Submissions/WikiProjects: yesterday, today and tomorrow

From Wikimania 2013 • Hong Kong

This submission is on the wait list for Wikimania 2013.

Submission no.
Subject no.
C7 or T5
Title of the submission
WikiProjects: yesterday, today and tomorrow
Type of submission
Author of the submission
Jonathan T. Morgan
Country of origin
United States of America
University of Washington, Wikimedia Foundation
E-mail address
Personal homepage or blog

The WikiProject may be one of our community's greatest innovations. In 2013 many WikiProjects on the English language Wikipedia are thriving, but others are inactive or semi-active and many, many more fail to get off the ground in the first place. Assuming we want to keep WikiProjects around, how do we support them better? In this presentation I will share recent findings from a two-year long mixed-methods study of over 100 projects and suggest some strategies for reviving dormant WikiProjects and keeping active ones humming along.

Detailed proposal

WikiProjects have garnered a lot of positive press over the years. The Signpost runs a regular featured project spotlight; a passel of academics have studied what makes projects tick and what they do for Wikipedia; more recently, even our esteemed Deputy Director has gotten into the action. However, despite the valuable role WikiProjects play in engaging new editors, scaling consensus, encouraging contribution by subject matter experts and encouraging collaboration , there's still a lot we don't know about WikiProjects. For example:

  • ...why do some projects fail and others succeed?
  • …how do WikiProjects and the work they do change over time?
  • …how are WikiProjects organized in other languages, or on other Wikimedia projects?
Well drying up? Total number of new (< 100 edits) and experienced editors joining English Wikipedia WikiProjects between 2004 and mid-2011.

There's compelling evidence to suggest that there's more than one way to run a WikiProject, and that WikiProjects don't necessarily need to be huge and well-organized (yes, I'm looking at you right now, Military History!) to engage editors and perform valuable work. However, many projects struggle with low levels of participation, a lack of leadership. And even active projects know the pain and anguish of seeing their editing and recruitment drives fall flat even as their work backlogs continue to mount.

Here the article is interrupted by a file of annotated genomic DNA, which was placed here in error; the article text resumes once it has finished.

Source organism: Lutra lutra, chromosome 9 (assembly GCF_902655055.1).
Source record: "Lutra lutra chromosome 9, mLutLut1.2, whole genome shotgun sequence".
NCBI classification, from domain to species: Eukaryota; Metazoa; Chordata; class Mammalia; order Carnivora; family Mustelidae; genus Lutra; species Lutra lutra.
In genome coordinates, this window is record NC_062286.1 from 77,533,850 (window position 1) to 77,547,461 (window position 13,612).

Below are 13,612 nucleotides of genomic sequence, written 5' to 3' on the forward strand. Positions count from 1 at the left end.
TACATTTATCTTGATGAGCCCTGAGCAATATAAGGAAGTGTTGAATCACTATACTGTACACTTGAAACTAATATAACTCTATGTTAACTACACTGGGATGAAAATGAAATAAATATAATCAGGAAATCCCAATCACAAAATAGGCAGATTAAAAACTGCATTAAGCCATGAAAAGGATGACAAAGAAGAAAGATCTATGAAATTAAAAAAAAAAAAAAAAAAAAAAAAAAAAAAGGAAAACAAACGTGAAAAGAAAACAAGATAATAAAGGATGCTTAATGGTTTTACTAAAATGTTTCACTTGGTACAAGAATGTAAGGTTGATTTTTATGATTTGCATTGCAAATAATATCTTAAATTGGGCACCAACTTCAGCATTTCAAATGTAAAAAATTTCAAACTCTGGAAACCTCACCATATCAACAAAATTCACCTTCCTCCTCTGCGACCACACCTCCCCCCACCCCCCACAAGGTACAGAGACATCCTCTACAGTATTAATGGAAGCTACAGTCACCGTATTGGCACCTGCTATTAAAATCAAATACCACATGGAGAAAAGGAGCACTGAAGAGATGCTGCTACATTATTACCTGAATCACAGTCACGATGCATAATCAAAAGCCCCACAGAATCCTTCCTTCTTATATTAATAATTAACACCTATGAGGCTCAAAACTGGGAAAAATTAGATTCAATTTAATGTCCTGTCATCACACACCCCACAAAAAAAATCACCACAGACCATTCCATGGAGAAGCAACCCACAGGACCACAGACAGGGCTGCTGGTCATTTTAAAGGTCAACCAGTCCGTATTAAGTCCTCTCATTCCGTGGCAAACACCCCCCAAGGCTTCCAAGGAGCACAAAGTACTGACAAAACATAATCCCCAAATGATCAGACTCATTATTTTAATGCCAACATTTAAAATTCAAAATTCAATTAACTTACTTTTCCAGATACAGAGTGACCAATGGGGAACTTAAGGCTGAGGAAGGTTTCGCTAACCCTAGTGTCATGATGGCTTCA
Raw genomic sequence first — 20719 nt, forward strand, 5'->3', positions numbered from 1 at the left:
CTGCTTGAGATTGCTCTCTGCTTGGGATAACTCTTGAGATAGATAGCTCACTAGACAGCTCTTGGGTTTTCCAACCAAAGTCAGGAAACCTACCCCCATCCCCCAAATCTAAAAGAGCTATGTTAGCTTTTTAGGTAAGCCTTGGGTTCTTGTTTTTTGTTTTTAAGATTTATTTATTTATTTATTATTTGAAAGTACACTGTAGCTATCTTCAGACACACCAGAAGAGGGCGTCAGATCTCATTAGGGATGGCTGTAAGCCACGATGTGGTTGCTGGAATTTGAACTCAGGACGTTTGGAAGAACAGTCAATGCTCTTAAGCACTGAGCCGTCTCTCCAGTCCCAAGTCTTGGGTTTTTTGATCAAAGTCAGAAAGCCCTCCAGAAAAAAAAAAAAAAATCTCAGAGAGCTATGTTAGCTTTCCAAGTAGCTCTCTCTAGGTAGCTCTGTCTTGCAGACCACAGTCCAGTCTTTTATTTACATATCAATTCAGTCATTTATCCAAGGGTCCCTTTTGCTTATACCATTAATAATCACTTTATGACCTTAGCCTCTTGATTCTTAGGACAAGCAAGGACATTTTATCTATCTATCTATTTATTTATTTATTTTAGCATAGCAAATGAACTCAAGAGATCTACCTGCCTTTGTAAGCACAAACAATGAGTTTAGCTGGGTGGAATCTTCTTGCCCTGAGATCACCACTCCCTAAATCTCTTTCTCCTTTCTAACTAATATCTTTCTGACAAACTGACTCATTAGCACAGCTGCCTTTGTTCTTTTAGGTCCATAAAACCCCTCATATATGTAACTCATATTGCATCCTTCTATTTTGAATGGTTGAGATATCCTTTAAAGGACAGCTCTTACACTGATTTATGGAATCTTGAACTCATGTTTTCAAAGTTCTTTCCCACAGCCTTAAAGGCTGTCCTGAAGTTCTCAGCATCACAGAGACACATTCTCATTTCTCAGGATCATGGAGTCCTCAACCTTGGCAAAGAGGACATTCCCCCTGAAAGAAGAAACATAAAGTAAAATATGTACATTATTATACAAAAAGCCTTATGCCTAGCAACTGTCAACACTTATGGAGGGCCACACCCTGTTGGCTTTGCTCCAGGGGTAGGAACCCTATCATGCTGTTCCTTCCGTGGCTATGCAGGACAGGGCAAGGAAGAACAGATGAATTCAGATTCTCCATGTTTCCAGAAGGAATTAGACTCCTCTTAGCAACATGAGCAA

There are a bevy of promising new tools and features in the Wikimedia Foundation development pipeline that will support WikiProjects in the future, but is there anything we can do right now? What can we learn from today's triumphs and yesterday's trials to help build a brighter tomorrow? In this presentation I will share some insights from two years of my own research on WikiProjects and my experience launching and participating in one active WikiProject, the Teahouse. I will propose some actionable strategies and share a few simple tools that may help other Wikipedians keep the projects they love happy and healthy for years to come. And I will invite you to work with me to keep this conversation going: WikiProjects have a excellent track record of developing new solutions to old problems. Let's see if we can come up with some solutions to the problems that WikiProjects face.

WikiCulture and Community
Length of presentation/talk
25 Minutes
Language of presentation/talk
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  1. Daniel Mietchen (talk) 23:31, 22 April 2013 (UTC)[reply]
  2. Yes, yes, yes! Blue Rasberry (talk) 18:22, 23 April 2013 (UTC)[reply]
  3. Sbouterse (talk) 22:47, 25 April 2013 (UTC)[reply]
  4. Phoebe (talk) 22:42, 30 April 2013 (UTC)[reply]
  5. Sharihareswara (WMF) (talk) 02:09, 1 May 2013 (UTC)[reply]
  6. SarahStierch (talk) 16:06, 3 May 2013 (UTC)[reply]
  7. Multichill (talk) 15:01, 4 May 2013 (UTC)[reply]
  8. sats (talk) 15:44, 8 May 2013 (UTC)[reply]
  9. Mitchan14 (talk)
  10. Waldir (talk) 04:07, 19 May 2013 (UTC)[reply]